I love combining my passions. If you’re truly passionate about something then normally you want to do that one thing all the time. The problem is usually there isn’t enough time to do everything that you’re passionate about. When I was growing up I was always outdoors. Golfing, Fishing, Bicycling were all in a normal Summer; then as soon as Winter hit it was on the slopes Cross Country Skiing. Those were good times. As time moved on life got more complicated and less time was available to do those things. It’s just inevitable. Well one of the greatest things about photography is that it lets you be apart of those activities that you love to do even if all you can do is watch.


Last week I told my friend Alex that I wanted to go out fishing with him just to take pictures. He agreed and brought his friend Taylor along. Since I live in one of the best fly fishing states in the country it just made good business sense to get better at that type of photography. I mean why not, it’s daily routine for most people up here. But like any other field of photography it takes a lot of practice, because it is an art. It also takes a bit of patience because it’s not easy standing there watching as others are doing the fishing, especially if you want to fish.


The great thing about fishing photography is that the concept starts around the point of a big fish. A “Big Fish” being used to exagerate the telling of a story to make it bigger then it is in reality. With that mentality it makes shooting somewhat easier because everything needs to be extravagant. How far did you walk? How many casts? Was it the last cast or the first? Was it almost a shut out day? So many of those little details go into the story just as it does in the photograph.


After several attempts to get onto some special sections of the Gallatin, we eventually ended up at a public access point where we were able to get onto the main river after navigating our way through some side channels. Of course you don’t just walk around the channels, you stop and try every hole, every dark crevices, every sunken log and cut bank to see if there is something lurking underneath. About a half mile later the big river emerges from the bushes and thistles. That’s where the fast water is, the deep water is, and the the promise of a big fish is.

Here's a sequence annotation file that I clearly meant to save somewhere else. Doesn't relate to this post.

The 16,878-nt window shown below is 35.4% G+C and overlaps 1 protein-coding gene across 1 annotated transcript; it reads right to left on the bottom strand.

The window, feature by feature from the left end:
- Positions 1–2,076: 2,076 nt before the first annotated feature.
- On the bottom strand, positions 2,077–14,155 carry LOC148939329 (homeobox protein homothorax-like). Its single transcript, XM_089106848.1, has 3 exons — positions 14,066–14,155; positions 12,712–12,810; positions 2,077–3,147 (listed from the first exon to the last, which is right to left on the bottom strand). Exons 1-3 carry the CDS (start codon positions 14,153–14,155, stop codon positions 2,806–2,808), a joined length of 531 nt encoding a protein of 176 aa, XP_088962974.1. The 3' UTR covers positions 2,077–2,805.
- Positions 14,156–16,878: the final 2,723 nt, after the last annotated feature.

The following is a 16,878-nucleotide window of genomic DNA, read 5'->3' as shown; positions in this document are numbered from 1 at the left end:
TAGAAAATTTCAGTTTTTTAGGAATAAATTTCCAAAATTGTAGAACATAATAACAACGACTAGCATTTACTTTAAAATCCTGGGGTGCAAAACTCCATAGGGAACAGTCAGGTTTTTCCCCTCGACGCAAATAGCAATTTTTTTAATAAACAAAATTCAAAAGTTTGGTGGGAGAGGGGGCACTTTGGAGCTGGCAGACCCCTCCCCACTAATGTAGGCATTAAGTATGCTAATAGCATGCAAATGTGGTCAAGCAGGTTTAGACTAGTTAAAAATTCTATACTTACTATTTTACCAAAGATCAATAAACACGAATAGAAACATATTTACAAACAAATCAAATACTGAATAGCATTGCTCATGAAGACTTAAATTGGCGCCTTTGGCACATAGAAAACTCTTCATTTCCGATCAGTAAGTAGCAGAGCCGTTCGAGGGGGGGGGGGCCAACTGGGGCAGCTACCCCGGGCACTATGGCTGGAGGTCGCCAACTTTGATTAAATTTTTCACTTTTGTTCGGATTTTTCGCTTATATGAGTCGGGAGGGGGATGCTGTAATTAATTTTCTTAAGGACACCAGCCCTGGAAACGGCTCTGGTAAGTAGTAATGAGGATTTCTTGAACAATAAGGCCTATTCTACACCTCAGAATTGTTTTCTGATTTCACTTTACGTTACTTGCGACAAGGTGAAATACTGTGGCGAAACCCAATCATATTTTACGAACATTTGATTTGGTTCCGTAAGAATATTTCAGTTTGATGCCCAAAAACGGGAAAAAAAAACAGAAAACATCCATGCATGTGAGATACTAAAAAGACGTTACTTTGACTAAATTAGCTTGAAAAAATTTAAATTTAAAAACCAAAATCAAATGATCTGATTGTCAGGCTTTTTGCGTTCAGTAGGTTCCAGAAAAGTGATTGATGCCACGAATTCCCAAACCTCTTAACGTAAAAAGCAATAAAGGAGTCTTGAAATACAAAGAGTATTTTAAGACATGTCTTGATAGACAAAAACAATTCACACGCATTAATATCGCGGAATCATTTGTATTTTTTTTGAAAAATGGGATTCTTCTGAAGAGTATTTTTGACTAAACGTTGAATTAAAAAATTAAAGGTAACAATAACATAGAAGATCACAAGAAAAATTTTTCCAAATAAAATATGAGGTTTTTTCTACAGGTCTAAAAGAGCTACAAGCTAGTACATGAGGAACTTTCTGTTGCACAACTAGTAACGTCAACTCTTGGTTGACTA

Along the way to the big fish are normally the up and coming fishes. The average fish who work hard to survive and become the big boys that we hope to catch in future years. While usually just thrown back without any hesitance a quick snap with the D4 and 24-70 AF-S, makes this little guy famous. Perhaps it’s just me but it seems like the little guys always have a more vibrant color to them even though they have less differentiation between colors


After a couple of miles of walking and trying every hole that we came across on our 3 mile hike, we never found that one spot that yielded the true lunker that we were after. Three hours of walking and the big guy was alluding us. Finally it was time to start weaving our way back in trying any spot that we missed. The camera was itching for that one big fish. As we headed back we past a channel that led away from the main stream, a spot that we hadn’t tried. Alex was excited. First cast brought a decent fish. The next cast brought what we were looking for that afternoon.


A few minutes in the fighting chair and the fish was on land. Oh the excitement of the catch of the day. A nice 18″ Brown Trout pulled out of the Gallatin River. Was it the biggest fish in the river? Of course not. But when you’re having that much fun, the size doesn’t matter. It’s the thrill of the catch and the joy that comes with telling the story over and over to all your friends that does. The day ends after a long walk back and a feeling of accomplishment.